Plymouth University Vice-Chancellor addresses national education conference on creative industries

Professor David Coslett, Interim Vice-Chancellor of Plymouth University, has taken to the stage at a prestigious national event to discuss the importance of the creative industries to the UK.

Professor Coslett took his place on a panel of four vice-chancellors at the Going Global conference, organised by the British Council, and staged at the Queen Elizabeth II Centre in London on Monday.

Drawing upon the University’s own support for the creative industries, through projects such as its Formation Zone incubation centre, and wider Plymouth success stories including Royal William Yard, Ocean Studios and the Plymouth History Centre, Professor Coslett said the arts ought to be placed on an equal footing with fellow STEM subjects, Science, Technology, Engineering and Mathematics.

He also highlighted the barriers facing young people wanting to enter the sector, such as government policy, and the contribution that partnership is having on reinvigorating the culture and economy in the South West.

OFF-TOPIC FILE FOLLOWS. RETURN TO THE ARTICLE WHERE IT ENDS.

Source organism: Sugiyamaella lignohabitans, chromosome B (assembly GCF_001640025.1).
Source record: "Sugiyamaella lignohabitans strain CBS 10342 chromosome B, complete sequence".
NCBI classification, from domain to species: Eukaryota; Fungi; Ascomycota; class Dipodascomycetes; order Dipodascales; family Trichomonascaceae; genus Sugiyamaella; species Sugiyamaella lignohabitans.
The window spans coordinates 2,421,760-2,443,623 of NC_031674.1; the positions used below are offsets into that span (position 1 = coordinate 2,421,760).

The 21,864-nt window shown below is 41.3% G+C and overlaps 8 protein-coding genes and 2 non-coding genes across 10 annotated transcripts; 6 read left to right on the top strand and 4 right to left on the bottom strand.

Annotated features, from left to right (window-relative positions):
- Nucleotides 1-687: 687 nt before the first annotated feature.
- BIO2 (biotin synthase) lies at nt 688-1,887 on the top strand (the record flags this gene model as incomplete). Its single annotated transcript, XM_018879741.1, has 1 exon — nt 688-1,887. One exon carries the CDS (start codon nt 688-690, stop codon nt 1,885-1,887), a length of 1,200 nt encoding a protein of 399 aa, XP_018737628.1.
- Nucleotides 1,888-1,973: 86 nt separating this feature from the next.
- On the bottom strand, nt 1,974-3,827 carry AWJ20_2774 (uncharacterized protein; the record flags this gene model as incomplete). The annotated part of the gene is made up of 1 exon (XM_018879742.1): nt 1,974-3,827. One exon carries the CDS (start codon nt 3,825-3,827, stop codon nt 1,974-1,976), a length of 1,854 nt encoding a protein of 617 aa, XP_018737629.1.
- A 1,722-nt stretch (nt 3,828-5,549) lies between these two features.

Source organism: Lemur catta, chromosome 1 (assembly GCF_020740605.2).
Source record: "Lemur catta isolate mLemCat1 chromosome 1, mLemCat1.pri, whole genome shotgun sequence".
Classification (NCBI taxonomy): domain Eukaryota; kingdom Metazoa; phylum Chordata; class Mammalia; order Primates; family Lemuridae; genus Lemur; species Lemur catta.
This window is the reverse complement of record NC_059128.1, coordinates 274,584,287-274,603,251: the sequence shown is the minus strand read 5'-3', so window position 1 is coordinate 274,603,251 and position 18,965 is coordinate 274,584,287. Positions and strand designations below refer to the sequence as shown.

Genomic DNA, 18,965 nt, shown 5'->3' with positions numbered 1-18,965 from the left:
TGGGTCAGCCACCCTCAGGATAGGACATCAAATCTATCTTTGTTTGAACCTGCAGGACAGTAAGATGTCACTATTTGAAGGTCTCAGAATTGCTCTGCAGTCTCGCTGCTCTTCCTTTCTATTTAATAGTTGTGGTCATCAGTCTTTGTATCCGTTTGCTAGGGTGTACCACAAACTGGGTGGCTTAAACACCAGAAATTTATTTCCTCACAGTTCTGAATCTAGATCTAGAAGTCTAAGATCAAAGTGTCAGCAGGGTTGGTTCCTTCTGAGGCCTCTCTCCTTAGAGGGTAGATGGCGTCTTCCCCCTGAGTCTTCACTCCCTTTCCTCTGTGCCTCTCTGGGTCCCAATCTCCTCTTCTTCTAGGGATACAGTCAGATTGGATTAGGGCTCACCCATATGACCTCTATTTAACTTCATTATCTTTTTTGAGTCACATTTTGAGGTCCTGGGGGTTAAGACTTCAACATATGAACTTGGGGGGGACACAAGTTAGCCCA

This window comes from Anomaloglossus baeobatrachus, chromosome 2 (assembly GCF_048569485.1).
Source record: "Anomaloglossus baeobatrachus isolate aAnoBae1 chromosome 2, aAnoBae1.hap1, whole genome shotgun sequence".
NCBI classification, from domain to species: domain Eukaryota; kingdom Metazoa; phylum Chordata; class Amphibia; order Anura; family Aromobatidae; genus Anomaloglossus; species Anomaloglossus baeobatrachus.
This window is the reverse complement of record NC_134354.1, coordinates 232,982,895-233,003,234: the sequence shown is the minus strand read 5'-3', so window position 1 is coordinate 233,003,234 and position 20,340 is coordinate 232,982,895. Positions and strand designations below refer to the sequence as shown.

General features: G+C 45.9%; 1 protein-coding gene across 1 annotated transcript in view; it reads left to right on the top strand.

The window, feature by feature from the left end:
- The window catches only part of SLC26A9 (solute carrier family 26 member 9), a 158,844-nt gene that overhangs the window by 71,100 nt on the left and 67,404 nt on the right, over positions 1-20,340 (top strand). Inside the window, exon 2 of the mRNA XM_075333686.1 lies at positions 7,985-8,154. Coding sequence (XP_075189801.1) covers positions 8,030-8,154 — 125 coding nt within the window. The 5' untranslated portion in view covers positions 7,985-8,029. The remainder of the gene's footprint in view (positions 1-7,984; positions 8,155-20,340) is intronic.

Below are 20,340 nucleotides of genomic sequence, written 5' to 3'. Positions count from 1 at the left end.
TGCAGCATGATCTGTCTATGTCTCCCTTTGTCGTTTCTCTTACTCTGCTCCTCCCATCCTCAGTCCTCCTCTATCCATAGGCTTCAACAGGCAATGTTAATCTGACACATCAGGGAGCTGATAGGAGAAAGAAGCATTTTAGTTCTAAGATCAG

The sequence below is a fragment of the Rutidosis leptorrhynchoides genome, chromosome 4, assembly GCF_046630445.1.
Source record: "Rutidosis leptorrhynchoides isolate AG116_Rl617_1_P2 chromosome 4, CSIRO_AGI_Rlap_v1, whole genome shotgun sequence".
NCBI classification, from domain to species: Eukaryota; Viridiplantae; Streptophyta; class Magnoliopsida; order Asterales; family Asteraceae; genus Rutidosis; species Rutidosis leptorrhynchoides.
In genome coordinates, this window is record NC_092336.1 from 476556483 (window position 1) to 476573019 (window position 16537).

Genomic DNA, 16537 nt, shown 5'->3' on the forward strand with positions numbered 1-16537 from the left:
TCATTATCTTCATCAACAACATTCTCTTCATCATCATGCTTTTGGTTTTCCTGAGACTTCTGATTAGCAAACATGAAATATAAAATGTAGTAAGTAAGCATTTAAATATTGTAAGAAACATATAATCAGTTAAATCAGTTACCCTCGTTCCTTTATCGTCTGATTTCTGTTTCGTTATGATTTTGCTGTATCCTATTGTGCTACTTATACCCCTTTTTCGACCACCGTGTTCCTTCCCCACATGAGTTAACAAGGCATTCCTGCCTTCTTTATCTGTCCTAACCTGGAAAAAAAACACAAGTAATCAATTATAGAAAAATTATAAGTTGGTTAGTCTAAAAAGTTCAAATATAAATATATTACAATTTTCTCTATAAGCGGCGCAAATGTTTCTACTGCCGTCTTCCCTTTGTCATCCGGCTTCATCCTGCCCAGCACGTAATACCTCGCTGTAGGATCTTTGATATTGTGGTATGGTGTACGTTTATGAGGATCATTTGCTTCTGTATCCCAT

“The creative economy is one of the fastest-growing sectors, encompassing media, leisure, culture, arts, entertainment, information and recreation,” Professor Coslett said. “It lies at the heart of successful, innovative business activity, acting as a fundamental driver of growth and development. 
“The continuing success of the creative economy relies on constructing the conditions and infrastructure which harness the creative and imaginative thinking of individuals at the centre of the industry – nurturing human creativity by enabling them to think afresh, refashion and reimagine new solutions and approaches that produce social, environmental and economic benefit and dividends.”

Professor Coslett was formerly Dean of the Faculty of Arts at Plymouth, and oversaw the move that brought the faculty into the landmark Roland Levinsky Building from its previous location in Exeter in 2007. He also played a lead role in the collaboration to bring events such as British Art Show 7 to the city in 2011, and applications for City of Culture status and the Turner Prize.

His speech follows on from his opening address on the work of Plymouth University at the Times Higher Education Young Universities Summit in Dublin, in April. Professor Coslett added:

“It’s fantastic recognition of the work that we are doing here at Plymouth and beyond to support enterprise of all types. While there is quite rightly a strategic focus on supporting the development of high-value industries such as advanced manufacturing and marine renewables, we have also seen the insatiable demand from SMEs for University support through facilities like the Formation Zone, and the Tremough Innovation Centre that we run in Cornwall.”